A Strange Relationship With Time Vol. 8

A man held his finger to his ear while the woman in his company tutted and tapped her toe on the rough-hewn concrete floor. The courier had arrived at the lake and the portal was now open. There was a hope amongst the ground teams that the mistakes of the recent past would now close up, and that they could get on with their preparations. Time never ran as smoothly as all of that, however.

The race was on now to meet in the middle. They had accelerated the date of the commencement by three decades now, and causality was a thing of distant memory: When temporal understanding is purely flexible who knows what your own motives were for the transgressions you were currently making? This was less of an augmentation of reality and more of a wholesale reshaping of logic.

Henrik and Christa had slipped in to their new existences with ease. They dressed less conspicuously than they had done before, and their weapons were holstered for the most part, so they looked very much like the middle class folks they rubbed metallic shoulders with in this provincial street. That several of the houses were listed on flat-sharing sites made their sudden appearance imperceptible.

They had not yet found the family, either in this time frame or in their past. It was clear that they were to be the key to this decade’s block, and that they had to be removed. Their link to the future, if they had one, should be severed, lest the team be allowed to gain a more significant advantage.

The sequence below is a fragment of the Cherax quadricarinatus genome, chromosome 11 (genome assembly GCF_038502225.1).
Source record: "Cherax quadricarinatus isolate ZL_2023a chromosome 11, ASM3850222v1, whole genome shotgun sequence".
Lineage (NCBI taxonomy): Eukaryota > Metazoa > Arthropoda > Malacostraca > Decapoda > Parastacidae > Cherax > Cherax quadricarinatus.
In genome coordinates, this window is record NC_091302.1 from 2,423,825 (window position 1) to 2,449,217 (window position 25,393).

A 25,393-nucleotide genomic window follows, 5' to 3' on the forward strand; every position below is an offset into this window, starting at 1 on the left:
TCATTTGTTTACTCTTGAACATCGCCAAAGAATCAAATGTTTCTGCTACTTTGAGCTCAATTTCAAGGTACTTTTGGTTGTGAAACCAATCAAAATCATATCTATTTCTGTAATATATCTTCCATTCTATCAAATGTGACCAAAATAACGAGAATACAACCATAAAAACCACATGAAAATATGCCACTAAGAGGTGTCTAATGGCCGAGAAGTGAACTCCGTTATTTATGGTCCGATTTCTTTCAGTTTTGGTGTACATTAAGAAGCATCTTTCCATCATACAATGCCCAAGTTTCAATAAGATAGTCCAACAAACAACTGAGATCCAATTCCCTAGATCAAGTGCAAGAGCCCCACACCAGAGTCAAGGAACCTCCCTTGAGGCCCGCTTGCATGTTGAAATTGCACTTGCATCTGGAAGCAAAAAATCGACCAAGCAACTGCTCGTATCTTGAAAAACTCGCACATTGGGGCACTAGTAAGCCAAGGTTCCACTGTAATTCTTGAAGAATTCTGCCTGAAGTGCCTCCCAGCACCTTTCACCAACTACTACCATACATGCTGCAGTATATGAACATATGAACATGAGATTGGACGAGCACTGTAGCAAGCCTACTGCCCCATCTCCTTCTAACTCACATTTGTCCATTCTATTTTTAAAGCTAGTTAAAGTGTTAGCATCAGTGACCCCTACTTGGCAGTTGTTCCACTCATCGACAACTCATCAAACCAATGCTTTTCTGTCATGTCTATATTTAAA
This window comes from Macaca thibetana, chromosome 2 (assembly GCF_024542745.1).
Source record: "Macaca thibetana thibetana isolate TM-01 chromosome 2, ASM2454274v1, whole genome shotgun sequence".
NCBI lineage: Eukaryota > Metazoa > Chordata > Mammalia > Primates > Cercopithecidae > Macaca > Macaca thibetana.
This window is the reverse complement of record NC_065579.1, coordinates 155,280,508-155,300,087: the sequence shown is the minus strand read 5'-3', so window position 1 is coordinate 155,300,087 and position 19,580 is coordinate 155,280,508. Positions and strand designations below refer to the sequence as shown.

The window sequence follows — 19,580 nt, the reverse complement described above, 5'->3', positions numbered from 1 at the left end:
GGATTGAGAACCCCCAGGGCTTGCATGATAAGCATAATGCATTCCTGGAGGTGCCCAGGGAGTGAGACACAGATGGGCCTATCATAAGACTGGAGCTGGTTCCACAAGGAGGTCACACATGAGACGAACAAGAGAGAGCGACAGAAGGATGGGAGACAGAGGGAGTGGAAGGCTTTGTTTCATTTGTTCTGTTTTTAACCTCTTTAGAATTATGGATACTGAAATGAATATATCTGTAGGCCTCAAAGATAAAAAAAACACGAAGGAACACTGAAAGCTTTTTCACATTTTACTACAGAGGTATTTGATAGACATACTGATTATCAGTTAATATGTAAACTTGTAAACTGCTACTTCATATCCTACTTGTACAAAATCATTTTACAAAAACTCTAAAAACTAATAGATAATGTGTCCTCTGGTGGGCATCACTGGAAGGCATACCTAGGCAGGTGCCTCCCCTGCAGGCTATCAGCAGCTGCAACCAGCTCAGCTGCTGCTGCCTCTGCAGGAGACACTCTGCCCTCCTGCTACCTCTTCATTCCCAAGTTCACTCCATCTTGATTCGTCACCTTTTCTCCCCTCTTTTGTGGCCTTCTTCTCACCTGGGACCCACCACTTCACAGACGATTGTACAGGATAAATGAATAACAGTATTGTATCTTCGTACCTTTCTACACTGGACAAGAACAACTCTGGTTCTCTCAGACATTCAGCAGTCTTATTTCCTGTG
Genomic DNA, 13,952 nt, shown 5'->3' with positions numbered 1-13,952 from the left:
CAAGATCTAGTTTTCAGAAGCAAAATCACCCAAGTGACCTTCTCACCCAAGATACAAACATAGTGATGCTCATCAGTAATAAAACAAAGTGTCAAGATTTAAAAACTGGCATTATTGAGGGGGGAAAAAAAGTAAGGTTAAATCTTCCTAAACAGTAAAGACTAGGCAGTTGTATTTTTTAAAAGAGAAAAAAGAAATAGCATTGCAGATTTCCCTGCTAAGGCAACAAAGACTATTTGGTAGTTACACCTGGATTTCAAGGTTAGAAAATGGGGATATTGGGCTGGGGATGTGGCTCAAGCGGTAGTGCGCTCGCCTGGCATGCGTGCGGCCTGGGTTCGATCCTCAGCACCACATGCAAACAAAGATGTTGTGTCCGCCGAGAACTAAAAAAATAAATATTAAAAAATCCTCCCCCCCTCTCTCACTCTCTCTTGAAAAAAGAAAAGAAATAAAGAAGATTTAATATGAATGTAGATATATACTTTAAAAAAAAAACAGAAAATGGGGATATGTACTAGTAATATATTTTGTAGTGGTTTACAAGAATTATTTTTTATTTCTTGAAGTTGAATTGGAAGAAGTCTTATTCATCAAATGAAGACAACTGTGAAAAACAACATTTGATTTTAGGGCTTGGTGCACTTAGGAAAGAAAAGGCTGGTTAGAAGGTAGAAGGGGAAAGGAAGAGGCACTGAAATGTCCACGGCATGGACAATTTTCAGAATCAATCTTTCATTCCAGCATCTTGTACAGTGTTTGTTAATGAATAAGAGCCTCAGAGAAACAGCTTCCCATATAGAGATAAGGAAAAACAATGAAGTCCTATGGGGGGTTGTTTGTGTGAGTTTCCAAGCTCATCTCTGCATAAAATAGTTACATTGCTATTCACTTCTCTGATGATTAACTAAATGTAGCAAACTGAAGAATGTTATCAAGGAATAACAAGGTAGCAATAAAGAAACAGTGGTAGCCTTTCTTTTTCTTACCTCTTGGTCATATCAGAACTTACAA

Readings showed that there had been an additional instance of traffic through the bubble, and that it had been successful this time. The repercussions of this transgression were far from clear, and their new objectives would focus on this aspect of the search. Models were in play to predict the form of the current alliance, and the ways in which its resonances could be detected nearby.

Preparations for the next phase of the courier’s work was underway. Local military forces had been alerted to the presence of a foreign incursion. Stealth barriers were erected around the compound, making detection more difficult, both from the air and from the ground. All that it would take was for someone to walk in to the barrier, and their cover would be blown. Pairs of mechanical fingers were crossed all across northern Europe, as telemetry was pored over nanosecond by nanosecond.

Christa and Henrik sat quietly in a well-appointed sitting room. They each took a chair distant from the other. Both sat with superb posture, perfectly still, head upright. Whereas most people in this scenario would have some sort of entertainment in process – say a good book, a record playing, or more than likely a television spreading the modernity of hate in to their minds – this pair did not. They just sat and stared in to the infinity of space. Within, they were active, scouring the internet in search for reconnaissance collateral. This was not externally apparent. Hence, when several people passed their open window, it looked slightly abnormal, especially as they were sitting in darkness.